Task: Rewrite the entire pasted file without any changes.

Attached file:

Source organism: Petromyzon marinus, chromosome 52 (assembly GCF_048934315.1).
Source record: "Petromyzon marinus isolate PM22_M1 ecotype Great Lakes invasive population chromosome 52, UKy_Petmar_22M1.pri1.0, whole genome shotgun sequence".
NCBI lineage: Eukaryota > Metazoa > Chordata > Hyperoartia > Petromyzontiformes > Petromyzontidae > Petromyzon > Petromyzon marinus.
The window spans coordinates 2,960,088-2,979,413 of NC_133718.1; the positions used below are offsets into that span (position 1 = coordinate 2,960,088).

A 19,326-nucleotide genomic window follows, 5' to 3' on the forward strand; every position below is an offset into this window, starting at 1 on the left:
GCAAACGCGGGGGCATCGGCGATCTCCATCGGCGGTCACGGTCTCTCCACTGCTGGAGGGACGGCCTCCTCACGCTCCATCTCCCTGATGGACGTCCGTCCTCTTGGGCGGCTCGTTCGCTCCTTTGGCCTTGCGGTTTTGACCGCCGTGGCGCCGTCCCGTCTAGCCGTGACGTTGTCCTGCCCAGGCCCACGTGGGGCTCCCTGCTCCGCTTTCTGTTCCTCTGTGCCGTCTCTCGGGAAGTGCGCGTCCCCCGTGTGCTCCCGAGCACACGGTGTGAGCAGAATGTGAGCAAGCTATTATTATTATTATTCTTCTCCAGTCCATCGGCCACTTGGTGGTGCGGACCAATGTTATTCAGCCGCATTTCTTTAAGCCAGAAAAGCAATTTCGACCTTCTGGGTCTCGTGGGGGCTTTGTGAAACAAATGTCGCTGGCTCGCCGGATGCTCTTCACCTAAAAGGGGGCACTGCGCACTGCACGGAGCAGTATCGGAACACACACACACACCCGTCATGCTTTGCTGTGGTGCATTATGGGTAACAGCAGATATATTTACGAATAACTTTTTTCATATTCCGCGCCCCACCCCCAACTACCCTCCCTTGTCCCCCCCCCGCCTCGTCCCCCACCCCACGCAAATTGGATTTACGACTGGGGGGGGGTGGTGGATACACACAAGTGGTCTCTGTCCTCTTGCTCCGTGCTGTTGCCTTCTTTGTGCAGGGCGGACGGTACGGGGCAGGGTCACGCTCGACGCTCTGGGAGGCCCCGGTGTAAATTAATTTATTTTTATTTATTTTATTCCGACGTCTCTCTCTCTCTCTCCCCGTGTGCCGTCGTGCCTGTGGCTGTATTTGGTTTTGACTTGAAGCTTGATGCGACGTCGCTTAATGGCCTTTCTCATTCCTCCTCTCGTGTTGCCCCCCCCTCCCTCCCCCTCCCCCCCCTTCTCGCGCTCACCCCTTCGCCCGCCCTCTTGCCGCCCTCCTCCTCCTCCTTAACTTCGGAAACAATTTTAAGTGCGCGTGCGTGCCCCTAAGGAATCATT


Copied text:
Source organism: Petromyzon marinus, chromosome 52 (assembly GCF_048934315.1).
Source record: "Petromyzon marinus isolate PM22_M1 ecotype Great Lakes invasive population chromosome 52, UKy_Petmar_22M1.pri1.0, whole genome shotgun sequence".
NCBI lineage: Eukaryota > Metazoa > Chordata > Hyperoartia > Petromyzontiformes > Petromyzontidae > Petromyzon > Petromyzon marinus.
The window spans coordinates 2,960,088-2,979,413 of NC_133718.1; the positions used below are offsets into that span (position 1 = coordinate 2,960,088).

A 19,326-nucleotide genomic window follows, 5' to 3' on the forward strand; every position below is an offset into this window, starting at 1 on the left:
GCAAACGCGGGGGCATCGGCGATCTCCATCGGCGGTCACGGTCTCTCCACTGCTGGAGGGACGGCCTCCTCACGCTCCATCTCCCTGATGGACGTCCGTCCTCTTGGGCGGCTCGTTCGCTCCTTTGGCCTTGCGGTTTTGACCGCCGTGGCGCCGTCCCGTCTAGCCGTGACGTTGTCCTGCCCAGGCCCACGTGGGGCTCCCTGCTCCGCTTTCTGTTCCTCTGTGCCGTCTCTCGGGAAGTGCGCGTCCCCCGTGTGCTCCCGAGCACACGGTGTGAGCAGAATGTGAGCAAGCTATTATTATTATTATTCTTCTCCAGTCCATCGGCCACTTGGTGGTGCGGACCAATGTTATTCAGCCGCATTTCTTTAAGCCAGAAAAGCAATTTCGACCTTCTGGGTCTCGTGGGGGCTTTGTGAAACAAATGTCGCTGGCTCGCCGGATGCTCTTCACCTAAAAGGGGGCACTGCGCACTGCACGGAGCAGTATCGGAACACACACACACACCCGTCATGCTTTGCTGTGGTGCATTATGGGTAACAGCAGATATATTTACGAATAACTTTTTTCATATTCCGCGCCCCACCCCCAACTACCCTCCCTTGTCCCCCCCCCGCCTCGTCCCCCACCCCACGCAAATTGGATTTACGACTGGGGGGGGGTGGTGGATACACACAAGTGGTCTCTGTCCTCTTGCTCCGTGCTGTTGCCTTCTTTGTGCAGGGCGGACGGTACGGGGCAGGGTCACGCTCGACGCTCTGGGAGGCCCCGGTGTAAATTAATTTATTTTTATTTATTTTATTCCGACGTCTCTCTCTCTCTCTCCCCGTGTGCCGTCGTGCCTGTGGCTGTATTTGGTTTTGACTTGAAGCTTGATGCGACGTCGCTTAATGGCCTTTCTCATTCCTCCTCTCGTGTTGCCCCCCCCTCCCTCCCCCTCCCCCCCCTTCTCGCGCTCACCCCTTCGCCCGCCCTCTTGCCGCCCTCCTCCTCCTCCTTAACTTCGGAAACAATTTTAAGTGCGCGTGCGTGCCCCTAAGGAATCATT